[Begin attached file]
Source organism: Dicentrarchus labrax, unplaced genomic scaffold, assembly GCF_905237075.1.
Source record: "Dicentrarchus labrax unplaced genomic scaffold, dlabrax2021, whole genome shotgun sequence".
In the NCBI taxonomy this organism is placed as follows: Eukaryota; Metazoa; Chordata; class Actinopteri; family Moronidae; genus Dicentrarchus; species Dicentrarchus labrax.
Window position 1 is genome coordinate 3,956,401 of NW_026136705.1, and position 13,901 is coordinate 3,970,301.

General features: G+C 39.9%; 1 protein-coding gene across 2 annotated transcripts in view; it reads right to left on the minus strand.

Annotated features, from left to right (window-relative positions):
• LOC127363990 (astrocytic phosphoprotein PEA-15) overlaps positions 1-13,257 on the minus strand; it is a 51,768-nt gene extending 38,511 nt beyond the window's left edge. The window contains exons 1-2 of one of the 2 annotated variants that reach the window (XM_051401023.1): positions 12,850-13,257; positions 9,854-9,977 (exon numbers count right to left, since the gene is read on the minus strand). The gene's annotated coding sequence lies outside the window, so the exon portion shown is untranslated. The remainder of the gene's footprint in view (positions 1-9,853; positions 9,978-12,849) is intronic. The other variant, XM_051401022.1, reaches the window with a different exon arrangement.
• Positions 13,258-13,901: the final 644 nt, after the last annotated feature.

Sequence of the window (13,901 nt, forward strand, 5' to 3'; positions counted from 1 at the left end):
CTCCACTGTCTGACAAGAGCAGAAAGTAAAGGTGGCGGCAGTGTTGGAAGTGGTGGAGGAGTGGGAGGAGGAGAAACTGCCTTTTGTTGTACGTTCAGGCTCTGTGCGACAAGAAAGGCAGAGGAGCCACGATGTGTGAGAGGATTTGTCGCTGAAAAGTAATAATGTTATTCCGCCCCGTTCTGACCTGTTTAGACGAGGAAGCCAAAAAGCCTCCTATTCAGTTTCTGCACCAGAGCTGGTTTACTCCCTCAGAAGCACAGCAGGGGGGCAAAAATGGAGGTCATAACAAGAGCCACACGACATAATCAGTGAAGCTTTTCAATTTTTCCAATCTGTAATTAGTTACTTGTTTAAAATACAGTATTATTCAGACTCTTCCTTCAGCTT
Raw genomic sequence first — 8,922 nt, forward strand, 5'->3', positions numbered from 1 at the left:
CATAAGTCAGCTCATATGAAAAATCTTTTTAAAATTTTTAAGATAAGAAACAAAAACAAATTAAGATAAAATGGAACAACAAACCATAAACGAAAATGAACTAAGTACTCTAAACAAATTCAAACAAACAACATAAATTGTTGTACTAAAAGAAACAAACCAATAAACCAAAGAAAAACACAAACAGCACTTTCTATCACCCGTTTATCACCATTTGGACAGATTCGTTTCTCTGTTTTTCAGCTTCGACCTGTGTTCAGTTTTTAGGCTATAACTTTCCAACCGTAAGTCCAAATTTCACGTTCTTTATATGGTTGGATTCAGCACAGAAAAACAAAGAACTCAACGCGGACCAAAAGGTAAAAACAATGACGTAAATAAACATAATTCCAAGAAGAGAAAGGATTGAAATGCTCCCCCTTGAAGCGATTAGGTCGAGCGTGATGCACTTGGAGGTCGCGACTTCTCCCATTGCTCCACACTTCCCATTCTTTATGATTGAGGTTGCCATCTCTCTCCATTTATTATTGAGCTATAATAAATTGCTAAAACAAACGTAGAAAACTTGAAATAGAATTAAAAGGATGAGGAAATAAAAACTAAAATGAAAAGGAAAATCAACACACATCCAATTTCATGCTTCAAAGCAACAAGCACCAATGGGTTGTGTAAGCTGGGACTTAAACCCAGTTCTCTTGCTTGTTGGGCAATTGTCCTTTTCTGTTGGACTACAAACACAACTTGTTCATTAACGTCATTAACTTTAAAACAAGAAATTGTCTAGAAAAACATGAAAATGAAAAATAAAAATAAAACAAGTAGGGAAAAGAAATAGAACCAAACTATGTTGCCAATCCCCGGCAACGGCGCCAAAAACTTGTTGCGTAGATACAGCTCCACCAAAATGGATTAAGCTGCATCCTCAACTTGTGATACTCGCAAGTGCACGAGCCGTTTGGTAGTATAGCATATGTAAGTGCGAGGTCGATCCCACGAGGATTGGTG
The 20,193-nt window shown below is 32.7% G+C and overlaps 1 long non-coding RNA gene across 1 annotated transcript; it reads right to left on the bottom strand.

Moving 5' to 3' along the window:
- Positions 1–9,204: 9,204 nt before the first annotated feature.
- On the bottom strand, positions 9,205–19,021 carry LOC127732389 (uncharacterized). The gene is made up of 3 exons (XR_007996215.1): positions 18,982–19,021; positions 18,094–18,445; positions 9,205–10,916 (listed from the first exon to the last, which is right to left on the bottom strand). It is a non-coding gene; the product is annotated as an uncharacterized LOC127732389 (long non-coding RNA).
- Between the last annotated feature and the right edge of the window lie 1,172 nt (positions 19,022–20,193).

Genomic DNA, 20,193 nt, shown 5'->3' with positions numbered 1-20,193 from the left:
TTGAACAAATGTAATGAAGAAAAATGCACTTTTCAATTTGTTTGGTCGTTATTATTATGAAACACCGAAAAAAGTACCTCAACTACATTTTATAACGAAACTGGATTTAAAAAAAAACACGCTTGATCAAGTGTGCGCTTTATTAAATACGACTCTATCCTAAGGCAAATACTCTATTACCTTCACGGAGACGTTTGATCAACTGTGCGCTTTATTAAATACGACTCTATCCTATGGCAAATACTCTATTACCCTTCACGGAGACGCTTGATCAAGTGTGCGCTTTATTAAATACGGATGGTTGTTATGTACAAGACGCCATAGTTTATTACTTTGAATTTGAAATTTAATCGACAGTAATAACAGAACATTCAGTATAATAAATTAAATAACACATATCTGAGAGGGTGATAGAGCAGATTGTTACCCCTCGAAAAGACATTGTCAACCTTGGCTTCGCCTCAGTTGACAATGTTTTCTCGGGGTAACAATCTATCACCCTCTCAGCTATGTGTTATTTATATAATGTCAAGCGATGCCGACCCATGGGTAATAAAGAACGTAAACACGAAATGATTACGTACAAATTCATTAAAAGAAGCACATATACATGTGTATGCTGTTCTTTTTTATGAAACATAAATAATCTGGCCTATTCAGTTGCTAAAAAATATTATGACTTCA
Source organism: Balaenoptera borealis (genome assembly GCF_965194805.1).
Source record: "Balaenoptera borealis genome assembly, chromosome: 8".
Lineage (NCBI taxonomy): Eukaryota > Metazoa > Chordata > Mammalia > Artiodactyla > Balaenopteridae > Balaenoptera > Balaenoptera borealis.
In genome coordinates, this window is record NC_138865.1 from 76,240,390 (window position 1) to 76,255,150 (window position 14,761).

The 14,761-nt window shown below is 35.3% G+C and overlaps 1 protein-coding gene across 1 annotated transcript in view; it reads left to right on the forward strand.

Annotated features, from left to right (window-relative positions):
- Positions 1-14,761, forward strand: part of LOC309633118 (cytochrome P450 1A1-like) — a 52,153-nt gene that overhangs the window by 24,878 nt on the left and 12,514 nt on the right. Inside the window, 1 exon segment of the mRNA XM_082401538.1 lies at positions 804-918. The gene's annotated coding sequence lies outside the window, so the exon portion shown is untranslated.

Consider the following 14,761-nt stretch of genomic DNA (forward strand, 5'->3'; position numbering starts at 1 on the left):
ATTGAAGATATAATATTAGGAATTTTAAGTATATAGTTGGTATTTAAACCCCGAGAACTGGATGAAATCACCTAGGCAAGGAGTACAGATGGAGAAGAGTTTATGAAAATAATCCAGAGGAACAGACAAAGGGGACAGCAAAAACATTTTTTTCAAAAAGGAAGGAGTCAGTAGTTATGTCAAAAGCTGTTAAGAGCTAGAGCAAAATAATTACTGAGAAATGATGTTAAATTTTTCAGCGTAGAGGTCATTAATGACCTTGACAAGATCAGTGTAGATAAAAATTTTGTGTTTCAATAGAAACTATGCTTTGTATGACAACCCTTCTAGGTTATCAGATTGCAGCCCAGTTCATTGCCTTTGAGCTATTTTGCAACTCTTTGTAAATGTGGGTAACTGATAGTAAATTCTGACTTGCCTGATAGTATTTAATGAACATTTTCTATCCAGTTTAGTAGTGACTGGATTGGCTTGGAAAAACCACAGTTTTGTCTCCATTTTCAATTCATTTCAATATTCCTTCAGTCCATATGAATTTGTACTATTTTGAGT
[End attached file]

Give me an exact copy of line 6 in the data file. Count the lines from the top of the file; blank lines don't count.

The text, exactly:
Annotated features, from left to right (window-relative positions):